Blue notes

PUBLISHED : Sunday, 31 July, 2011, 12:00am
UPDATED : Sunday, 31 July, 2011, 12:00am


Few saxophonists are as comfortable in the exposed setting of a duo format as Branford Marsalis.

Songs of Mirth and Melancholy, made with the long-serving pianist in his band, Joey Calderazzo, is the third saxophone and piano only album in Marsalis' discography; the others are Loved Ones, recorded with his father Ellis in 1996, and Occasion, recorded with a fellow son of New Orleans, Harry Connick Jnr.

It doesn't greatly resemble either of those - not surprising since it explores Marsalis' rapport with a pianist with his own highly developed style. What is surprising is that they haven't done it before. Calderazzo joined Marsalis' quartet in 1998 after the death of Kenny Kirkland. Marsalis has said that Calderazzo was not just the best pianist to take over Kirkland's role, but the only one who could have done it, and through various changes of line-up he and Marsalis have remained the only constant factors in the unit. It had not occurred to either of them that a duo album might be a good idea until jazz impresario George Wein invited them to fill a spot at the 2009 Newport Jazz Festival. 'When it was over,' says Marsalis, 'I looked at Joey and said 'We gotta record'.'

This album does not replicate that set which, according to Calderazzo, lasted about 70 minutes and comprised only about four tunes. This album is approximately the same length, but is divided into nine tracks, four composed by Calderazzo, three by Marsalis and one each by Wayne Shorter and Johannes Brahms.

The inclusion of Brahms's Die Trauernde and of an epigraph by jazz-influenced classical composer Darius Milhaud, send signals as to how the two artists want this music to be evaluated.

In recent years Marsalis has devoted much energy to a classical career in parallel to his jazz one, and believes as a result he has grown as a jazz musician and improved technically as a saxophonist.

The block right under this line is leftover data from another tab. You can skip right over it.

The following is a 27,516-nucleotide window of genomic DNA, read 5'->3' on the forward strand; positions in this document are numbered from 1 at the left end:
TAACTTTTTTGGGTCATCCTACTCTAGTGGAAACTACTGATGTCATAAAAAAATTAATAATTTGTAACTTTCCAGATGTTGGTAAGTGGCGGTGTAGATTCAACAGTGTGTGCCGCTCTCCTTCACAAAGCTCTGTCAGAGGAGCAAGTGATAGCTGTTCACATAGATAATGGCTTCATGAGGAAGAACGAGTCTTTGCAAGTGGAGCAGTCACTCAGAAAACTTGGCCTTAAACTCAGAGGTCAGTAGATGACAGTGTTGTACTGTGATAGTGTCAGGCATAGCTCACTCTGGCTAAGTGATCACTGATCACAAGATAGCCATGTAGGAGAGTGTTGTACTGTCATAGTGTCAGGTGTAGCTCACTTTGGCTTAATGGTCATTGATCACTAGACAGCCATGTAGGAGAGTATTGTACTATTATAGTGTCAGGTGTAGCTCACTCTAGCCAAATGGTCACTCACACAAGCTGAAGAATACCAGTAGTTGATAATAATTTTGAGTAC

This is for the most part jazz as concert hall rather than nightclub music, although Calderazzo's One Way gets the album off to a rollicking start. That is followed by Marsalis' The Bard Lachrymose, which sets the tone for most of the rest of the album. The music is contemplative and has plenty of space in it, with Calderazzo left to develop many of his melodic ideas alone while his boss waits until he has something significant to contribute before coming in. Melody is the key to the set, and an area in which Marsalis and Calderazzo both excel.

Marsalis has never forgotten the melody of Shorter's Face on the Barroom Floor since first hearing it in 1985 on Weather Report's Sportin' Life album, and here he makes it his own.

Take Three

Three other noteworthy jazz albums of saxophone and piano duets.

Brubeck and Desmond: The Duets (A & M, 1975): Dave Brubeck and long-time musical partner alto saxophonist Paul Desmond, playing outside their accustomed quartet format, an exercise that brings out the best in Desmond as a soloist and Brubeck as an accompanist.

People Time (Emarcy, 1991): Stan Getz had only months to live when he made these duet recordings with pianist Kenny Barron.

Flying Colors (Blue Note, 1998): Cuban pianist Gonzalo Rubalcaba and New York tenor saxophonist Joe Lovano combine talents for an exhilarating set of high-level improvisation.